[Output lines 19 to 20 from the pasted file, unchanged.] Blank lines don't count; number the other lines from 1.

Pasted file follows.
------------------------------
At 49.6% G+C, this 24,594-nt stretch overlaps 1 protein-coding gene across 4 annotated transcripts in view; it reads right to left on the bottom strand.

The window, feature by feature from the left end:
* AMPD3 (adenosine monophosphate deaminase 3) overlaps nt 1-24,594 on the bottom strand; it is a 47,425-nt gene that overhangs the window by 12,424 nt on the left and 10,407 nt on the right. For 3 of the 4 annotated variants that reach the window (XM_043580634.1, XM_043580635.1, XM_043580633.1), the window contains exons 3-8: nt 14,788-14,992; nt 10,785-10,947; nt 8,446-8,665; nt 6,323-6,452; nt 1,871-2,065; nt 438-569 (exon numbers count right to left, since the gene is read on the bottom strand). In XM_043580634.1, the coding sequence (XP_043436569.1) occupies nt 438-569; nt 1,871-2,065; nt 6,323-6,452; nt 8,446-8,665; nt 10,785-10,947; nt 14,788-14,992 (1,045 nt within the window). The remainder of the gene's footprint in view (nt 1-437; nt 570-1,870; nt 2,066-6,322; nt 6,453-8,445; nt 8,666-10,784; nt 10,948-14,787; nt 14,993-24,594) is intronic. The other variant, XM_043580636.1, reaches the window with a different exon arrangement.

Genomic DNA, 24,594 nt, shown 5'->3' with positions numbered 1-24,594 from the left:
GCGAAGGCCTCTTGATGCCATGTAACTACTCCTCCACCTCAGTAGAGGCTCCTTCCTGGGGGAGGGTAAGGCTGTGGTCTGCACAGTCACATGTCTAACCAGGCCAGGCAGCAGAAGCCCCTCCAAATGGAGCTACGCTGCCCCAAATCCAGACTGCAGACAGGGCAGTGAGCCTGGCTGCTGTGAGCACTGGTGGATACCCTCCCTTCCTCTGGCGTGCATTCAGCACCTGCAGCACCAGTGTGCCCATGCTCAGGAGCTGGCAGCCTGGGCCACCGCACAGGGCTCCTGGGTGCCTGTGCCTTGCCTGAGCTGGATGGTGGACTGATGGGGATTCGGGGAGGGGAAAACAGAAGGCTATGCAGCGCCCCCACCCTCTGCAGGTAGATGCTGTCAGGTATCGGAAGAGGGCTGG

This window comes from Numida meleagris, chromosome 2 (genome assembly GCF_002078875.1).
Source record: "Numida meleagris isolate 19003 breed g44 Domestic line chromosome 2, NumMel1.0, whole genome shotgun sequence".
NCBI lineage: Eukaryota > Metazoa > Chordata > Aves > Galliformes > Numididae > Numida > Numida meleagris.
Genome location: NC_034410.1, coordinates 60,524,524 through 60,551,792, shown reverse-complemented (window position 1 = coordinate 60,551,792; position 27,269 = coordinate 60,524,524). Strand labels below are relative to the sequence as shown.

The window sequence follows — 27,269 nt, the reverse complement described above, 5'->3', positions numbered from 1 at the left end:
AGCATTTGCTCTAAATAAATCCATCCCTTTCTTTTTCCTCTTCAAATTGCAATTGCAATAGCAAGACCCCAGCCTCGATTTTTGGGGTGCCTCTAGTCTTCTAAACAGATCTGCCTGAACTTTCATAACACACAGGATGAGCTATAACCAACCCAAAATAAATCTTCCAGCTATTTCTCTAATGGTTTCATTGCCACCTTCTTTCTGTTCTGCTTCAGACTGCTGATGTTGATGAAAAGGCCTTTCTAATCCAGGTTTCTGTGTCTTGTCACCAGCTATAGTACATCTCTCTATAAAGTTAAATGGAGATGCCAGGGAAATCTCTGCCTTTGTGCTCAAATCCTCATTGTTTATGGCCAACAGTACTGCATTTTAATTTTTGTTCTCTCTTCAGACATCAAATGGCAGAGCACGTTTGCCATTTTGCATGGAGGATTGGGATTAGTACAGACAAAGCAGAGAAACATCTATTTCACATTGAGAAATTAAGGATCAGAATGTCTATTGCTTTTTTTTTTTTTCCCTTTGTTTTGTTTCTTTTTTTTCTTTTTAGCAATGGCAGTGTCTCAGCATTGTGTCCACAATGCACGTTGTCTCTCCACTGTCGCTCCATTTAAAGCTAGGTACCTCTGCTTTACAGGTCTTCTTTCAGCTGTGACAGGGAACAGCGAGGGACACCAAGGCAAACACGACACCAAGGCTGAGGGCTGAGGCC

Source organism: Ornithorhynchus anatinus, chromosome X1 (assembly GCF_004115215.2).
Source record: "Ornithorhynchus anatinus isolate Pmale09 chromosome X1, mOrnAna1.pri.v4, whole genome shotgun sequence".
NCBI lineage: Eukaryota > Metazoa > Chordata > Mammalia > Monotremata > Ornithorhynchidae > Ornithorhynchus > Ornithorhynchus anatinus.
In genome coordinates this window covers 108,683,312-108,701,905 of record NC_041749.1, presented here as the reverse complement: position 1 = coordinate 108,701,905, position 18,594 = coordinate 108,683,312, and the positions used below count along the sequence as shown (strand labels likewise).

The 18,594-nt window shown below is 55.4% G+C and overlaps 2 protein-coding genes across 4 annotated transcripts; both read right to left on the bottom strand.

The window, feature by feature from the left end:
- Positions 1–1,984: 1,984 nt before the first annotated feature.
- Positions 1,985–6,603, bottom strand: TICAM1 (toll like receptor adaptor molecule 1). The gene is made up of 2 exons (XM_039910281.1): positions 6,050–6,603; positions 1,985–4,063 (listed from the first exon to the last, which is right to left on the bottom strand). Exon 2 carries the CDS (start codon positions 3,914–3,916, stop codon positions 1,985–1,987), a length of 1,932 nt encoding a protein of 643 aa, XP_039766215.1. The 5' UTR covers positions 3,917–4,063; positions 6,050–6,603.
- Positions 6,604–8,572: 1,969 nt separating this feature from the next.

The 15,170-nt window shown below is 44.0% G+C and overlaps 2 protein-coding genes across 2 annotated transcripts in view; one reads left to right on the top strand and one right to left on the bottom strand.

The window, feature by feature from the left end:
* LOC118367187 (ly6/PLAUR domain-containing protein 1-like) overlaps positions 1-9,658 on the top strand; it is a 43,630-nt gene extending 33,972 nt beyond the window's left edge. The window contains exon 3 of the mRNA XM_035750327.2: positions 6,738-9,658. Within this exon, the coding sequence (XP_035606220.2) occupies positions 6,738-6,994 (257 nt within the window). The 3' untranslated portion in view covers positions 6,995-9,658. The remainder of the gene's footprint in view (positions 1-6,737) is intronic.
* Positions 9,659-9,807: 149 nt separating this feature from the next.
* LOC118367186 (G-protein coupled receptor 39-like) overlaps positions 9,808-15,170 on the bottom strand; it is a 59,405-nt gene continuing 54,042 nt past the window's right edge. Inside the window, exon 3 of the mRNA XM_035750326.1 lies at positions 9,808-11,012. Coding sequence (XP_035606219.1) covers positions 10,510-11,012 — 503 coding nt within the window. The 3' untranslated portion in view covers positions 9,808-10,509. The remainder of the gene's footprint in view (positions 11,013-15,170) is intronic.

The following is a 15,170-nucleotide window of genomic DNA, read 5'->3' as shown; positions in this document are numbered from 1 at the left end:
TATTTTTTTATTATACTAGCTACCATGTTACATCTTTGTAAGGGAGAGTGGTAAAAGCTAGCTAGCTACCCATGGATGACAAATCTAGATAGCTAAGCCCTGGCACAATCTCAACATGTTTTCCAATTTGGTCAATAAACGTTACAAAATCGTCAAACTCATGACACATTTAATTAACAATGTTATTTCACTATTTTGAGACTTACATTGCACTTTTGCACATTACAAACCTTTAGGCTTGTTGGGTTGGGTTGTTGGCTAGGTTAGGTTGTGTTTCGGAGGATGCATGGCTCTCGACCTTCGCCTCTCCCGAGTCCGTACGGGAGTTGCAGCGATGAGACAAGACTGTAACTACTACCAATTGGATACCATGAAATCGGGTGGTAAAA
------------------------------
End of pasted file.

- Positions 1,985–6,603, bottom strand: TICAM1 (toll like receptor adaptor molecule 1). The gene is made up of 2 exons (XM_039910281.1): positions 6,050–6,603; positions 1,985–4,063 (listed from the first exon to the last, which is right to left on the bottom strand). Exon 2 carries the CDS (start codon positions 3,914–3,916, stop codon positions 1,985–1,987), a length of 1,932 nt encoding a protein of 643 aa, XP_039766215.1. The 5' UTR covers positions 3,917–4,063; positions 6,050–6,603.
- Positions 6,604–8,572: 1,969 nt separating this feature from the next.